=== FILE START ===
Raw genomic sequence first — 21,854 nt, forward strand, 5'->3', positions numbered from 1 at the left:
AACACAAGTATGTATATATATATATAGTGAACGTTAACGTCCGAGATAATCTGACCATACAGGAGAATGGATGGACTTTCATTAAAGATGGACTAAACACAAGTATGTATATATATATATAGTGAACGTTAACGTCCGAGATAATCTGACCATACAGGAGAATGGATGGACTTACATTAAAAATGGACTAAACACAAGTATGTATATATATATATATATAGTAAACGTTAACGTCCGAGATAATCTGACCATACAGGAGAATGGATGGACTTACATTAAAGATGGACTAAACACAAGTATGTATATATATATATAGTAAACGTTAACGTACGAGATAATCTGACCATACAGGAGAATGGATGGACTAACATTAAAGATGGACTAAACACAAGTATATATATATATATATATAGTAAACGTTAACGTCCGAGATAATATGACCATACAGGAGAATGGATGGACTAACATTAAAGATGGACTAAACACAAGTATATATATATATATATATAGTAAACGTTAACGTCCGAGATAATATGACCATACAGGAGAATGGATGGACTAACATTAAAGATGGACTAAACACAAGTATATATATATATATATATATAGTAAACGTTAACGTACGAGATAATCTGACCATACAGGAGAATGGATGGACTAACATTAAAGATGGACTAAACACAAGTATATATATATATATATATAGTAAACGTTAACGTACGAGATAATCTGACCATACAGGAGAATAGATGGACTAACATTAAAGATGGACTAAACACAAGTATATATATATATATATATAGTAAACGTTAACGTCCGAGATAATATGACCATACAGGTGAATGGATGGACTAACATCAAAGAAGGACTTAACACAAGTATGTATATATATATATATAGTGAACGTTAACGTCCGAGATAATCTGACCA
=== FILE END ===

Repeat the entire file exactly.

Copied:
Raw genomic sequence first — 21,854 nt, forward strand, 5'->3', positions numbered from 1 at the left:
AACACAAGTATGTATATATATATATAGTGAACGTTAACGTCCGAGATAATCTGACCATACAGGAGAATGGATGGACTTTCATTAAAGATGGACTAAACACAAGTATGTATATATATATATAGTGAACGTTAACGTCCGAGATAATCTGACCATACAGGAGAATGGATGGACTTACATTAAAAATGGACTAAACACAAGTATGTATATATATATATATATAGTAAACGTTAACGTCCGAGATAATCTGACCATACAGGAGAATGGATGGACTTACATTAAAGATGGACTAAACACAAGTATGTATATATATATATAGTAAACGTTAACGTACGAGATAATCTGACCATACAGGAGAATGGATGGACTAACATTAAAGATGGACTAAACACAAGTATATATATATATATATATAGTAAACGTTAACGTCCGAGATAATATGACCATACAGGAGAATGGATGGACTAACATTAAAGATGGACTAAACACAAGTATATATATATATATATATAGTAAACGTTAACGTCCGAGATAATATGACCATACAGGAGAATGGATGGACTAACATTAAAGATGGACTAAACACAAGTATATATATATATATATATATAGTAAACGTTAACGTACGAGATAATCTGACCATACAGGAGAATGGATGGACTAACATTAAAGATGGACTAAACACAAGTATATATATATATATATATAGTAAACGTTAACGTACGAGATAATCTGACCATACAGGAGAATAGATGGACTAACATTAAAGATGGACTAAACACAAGTATATATATATATATATATAGTAAACGTTAACGTCCGAGATAATATGACCATACAGGTGAATGGATGGACTAACATCAAAGAAGGACTTAACACAAGTATGTATATATATATATATAGTGAACGTTAACGTCCGAGATAATCTGACCA